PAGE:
Robertson retires from Coleman Center
Family members, former students who became co-workers, and friends gathered at the Will Coleman Center Friday morning to pay tribute to the man who mentored countless young people through the Center’s programming for almost 50 years.
Coach Richard Robertson is retiring from the responsibilities of the Center in what would have been his 49th official year, had the COVID-19 virus not shut down activities there this summer. And he’s not retiring because he wants to, but because “my girls just boss me,” he said, referring to his daughters, Michele Robertson and Mirenda Kirksey.
Andalusia Director of Leisure Services Tommie Agee said one of the blessings of his move to Andalusia has been getting to know Coach Robertson.
“Anytime I go somewhere representing the City, people stop me and ask, ‘Do you know Coach Robertson?’ ” he said. “He’s done a great job here at the Center, and we’re going to miss him.”
Former Leisure Service Director Dwight Mikel said, who first met Coach Robertson as a student during integration said, “I love and respect Coach for what he was able to teach not only to the kids, but to some of us grown-ups, too.”
Mikel said Robertson always made people aware of the sacrifices made by earlier generations that made so many things possible.
Councilman Will Sconiers said he grew up swimming at the Coleman Center in the afternoons, and playing Little League baseball for Coach Robertson in the early evenings.
“He was a father figure to a lot of young men in the community,” he said. “He was so dedicated, he would pick us up and take us to practice just to make sure we got there.”
Rose White-Parker recalled that she wanted badly to play basketball in school, but here were no teams for the girls in 1976.
“I told Coach, ‘I wanta play.’ He said, ‘You’re a girl.’
“I said, ‘I know I’m a girl. I want to play,” she recalled. “He said, OK, but he was going to treat me like he did the boys, and he did.”
White-Parker dressed out with the boys until Robertson could put a girls team together. Later, White-Parker worked with Coach Robertson at the Coleman Center and in the Andalusia City Schools system, where she teaches physical education and coaches girls JV basketball.
“I would meet him in the hallway, and if I needed help, we’d go work out the X’s and O’s,” she said.
Ann Shakespeare said she and all of her siblings grew up in the neighborhood with Coach Robertson and participated in the programs he ran at the Coleman Center.
“Coach embraced all children,” she said. “He was always encouraging someone’s child to keep going.”
Joe Nix said one of the hardest things he had to do as a youngster was learn to call his first cousin Richard, “Coach Robertson.”
“He was my first JV football coach,” Nix recalled. “In those days, if I got the ball, I would always go around one of the ends. He taught me that the shortest distance between two points is a straight line.”
Marshall Locke grew up next door to Robertson.
“He was more than a coach, he was a mentor,” Locke said. Locke played sports with his neighbor as his coach, then grew up to be an assistant coach under his tutelage.
“He would always say, ‘Hey, think about the kids,’ ” Locke, now head coach at Monroe County High School, recalled. “It was always the kids, the kids, the kids.”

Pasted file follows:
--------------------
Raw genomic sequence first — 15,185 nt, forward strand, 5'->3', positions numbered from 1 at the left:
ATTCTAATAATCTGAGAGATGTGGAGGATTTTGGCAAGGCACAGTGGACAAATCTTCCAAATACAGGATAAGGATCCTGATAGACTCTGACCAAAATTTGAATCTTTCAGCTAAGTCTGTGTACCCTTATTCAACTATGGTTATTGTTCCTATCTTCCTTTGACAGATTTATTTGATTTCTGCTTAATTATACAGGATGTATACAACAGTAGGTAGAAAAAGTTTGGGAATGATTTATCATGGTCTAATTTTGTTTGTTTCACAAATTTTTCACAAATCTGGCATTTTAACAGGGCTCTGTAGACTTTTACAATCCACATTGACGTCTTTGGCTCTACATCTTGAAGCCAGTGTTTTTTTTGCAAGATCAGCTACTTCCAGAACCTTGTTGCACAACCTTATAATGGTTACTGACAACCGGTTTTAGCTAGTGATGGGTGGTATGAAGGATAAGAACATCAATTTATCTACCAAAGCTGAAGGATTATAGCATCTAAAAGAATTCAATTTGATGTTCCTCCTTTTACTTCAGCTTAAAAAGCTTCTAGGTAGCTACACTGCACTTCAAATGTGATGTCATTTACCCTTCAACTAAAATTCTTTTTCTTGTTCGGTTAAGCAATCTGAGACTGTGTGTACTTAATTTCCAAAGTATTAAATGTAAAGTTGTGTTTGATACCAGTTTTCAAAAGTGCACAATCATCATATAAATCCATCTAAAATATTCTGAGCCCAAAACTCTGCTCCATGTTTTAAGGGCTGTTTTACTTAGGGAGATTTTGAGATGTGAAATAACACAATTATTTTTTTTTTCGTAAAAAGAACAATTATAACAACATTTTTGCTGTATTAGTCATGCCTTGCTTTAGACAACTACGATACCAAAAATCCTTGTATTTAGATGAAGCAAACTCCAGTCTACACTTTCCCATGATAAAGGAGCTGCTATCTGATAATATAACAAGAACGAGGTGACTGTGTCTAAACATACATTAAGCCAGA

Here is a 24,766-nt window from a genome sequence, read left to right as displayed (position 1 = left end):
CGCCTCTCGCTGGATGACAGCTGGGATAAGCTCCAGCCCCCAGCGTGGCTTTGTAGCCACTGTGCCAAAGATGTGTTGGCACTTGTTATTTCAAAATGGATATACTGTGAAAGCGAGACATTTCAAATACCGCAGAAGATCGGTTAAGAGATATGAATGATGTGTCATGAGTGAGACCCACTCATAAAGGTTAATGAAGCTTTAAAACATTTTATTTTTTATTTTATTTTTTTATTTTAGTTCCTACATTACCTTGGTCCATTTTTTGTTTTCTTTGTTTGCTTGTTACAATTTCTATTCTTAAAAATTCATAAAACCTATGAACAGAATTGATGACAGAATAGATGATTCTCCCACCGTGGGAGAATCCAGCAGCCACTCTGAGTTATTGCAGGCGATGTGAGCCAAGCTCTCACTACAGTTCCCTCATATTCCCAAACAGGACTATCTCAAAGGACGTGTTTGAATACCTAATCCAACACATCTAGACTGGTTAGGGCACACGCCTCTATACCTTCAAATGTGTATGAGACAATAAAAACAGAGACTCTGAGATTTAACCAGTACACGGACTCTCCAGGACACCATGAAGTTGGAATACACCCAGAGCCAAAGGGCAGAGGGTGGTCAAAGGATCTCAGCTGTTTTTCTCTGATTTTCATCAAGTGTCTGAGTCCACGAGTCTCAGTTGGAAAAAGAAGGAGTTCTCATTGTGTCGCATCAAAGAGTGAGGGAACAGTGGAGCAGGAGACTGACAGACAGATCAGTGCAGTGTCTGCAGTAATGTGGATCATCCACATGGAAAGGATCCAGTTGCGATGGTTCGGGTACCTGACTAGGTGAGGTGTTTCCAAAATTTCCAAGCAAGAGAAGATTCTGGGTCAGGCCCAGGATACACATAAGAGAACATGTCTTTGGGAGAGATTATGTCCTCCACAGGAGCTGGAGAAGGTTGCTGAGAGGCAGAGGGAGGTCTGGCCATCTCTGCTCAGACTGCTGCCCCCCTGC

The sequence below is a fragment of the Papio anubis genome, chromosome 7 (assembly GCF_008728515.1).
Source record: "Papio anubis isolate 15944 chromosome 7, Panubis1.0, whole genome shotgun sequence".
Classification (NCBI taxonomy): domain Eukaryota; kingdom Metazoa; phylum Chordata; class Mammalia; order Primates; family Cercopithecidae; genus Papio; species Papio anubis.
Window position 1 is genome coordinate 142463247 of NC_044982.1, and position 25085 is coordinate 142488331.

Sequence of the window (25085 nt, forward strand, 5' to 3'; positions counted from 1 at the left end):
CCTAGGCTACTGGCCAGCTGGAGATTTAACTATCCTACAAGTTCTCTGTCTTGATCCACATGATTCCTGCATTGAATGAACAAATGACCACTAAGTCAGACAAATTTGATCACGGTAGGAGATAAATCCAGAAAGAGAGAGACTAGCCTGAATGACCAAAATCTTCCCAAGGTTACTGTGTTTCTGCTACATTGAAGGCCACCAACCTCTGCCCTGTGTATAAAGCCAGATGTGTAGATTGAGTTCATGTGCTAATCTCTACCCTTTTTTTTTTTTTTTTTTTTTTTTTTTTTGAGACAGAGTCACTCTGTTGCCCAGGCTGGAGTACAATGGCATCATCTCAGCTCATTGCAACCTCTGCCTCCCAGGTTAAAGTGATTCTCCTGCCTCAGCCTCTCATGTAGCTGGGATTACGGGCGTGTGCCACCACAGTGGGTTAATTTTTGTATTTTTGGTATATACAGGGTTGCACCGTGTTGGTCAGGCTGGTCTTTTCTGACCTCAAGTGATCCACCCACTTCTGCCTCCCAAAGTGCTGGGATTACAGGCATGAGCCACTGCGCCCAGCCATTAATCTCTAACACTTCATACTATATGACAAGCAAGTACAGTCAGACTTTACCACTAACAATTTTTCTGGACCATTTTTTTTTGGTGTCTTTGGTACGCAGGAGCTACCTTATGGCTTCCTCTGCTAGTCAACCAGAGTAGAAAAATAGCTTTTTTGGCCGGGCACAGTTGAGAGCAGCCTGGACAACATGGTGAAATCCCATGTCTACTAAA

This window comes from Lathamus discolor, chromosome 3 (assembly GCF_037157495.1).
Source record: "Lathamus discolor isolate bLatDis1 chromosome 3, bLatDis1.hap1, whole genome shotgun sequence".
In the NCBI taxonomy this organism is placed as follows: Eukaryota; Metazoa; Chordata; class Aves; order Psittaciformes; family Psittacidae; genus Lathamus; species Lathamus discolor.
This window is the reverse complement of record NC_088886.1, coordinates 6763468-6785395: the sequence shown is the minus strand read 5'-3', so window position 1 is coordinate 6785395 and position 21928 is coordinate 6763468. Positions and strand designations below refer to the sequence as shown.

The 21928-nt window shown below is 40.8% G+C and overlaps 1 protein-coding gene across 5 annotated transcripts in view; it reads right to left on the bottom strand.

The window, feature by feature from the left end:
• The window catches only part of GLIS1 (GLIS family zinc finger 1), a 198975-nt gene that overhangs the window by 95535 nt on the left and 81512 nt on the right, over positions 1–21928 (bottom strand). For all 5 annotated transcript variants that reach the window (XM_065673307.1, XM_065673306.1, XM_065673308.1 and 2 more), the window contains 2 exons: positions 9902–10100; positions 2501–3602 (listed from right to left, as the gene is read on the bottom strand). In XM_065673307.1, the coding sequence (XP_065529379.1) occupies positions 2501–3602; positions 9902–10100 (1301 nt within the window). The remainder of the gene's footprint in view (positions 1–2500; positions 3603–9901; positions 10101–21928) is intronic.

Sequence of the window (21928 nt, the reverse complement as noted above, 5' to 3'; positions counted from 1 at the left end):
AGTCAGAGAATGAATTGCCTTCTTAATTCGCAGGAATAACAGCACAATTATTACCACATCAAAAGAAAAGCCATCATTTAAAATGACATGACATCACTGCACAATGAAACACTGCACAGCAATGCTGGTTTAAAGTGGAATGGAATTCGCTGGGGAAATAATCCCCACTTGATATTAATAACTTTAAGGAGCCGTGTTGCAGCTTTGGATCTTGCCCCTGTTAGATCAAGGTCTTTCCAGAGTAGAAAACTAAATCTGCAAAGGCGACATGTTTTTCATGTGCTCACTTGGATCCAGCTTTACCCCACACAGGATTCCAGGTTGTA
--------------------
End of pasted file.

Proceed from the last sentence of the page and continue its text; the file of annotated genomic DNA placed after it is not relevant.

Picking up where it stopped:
Paula Simpson said she could remember participating in Coach Robertson’s summer program when she was a five-year-old.
“We called it play school,” she said. “Every year, I could not wait until school was out so I could go to play school.”
Later, she said, Coach Robertson told her to stop at the Center and fill out some paperwork.
“The next thing I knew, I had my first job. He would give us ‘nuggets’ all day every day,” she said. “I’ve been a teacher for 26 years, and I pass those nuggets along to my students every day.
“When I started a family, and my daughter turned 5, she was right up here every summer,” she said.
“I remember Coach would pull up with some bags of peaches,” she said. “He would tell us, ‘Come get you a peach. When you get done, go plant this seed, and next year, you bring me a peach.’ Same thing with watermelons. We planted the watermelon seeds right up there on the fence row every year, and if the deer didn’t get them, we’d have watermelons.
Simpson said she tells her students every year the same thing Coach Robertson told her and her friends.
“Just do right.”
Sammie Glover, who grew up with Robertson, said his friend has done much more for the community than teach them X’s and O’s.
“Any kid who needed assistance, Coach Robertson was there,” Glover said. “He helped produce young men and women of character.”
Mayor Earl Johnson said perhaps no man in the history of Andalusia has touched as many lives as Robertson.
“This Center is named after Will Coleman, and he was a great man, too. But he didn’t spend nearly as much time here as Richard Robertson did. I’m going to request that the Council add your name to the Center,” Johnson told Robertson in presenting a resolution in his honor. “
Kirksey and Robertson said their father, who has been alternating his time between them in Tallahassee and Texas during the pandemic, really doesn’t want to be anywhere but in Andalusia and at the Coleman Center.
“He thinks we’re too harsh,” Michele Robertson said. “We just want to make sure we still have him around so we can continue to love on him.”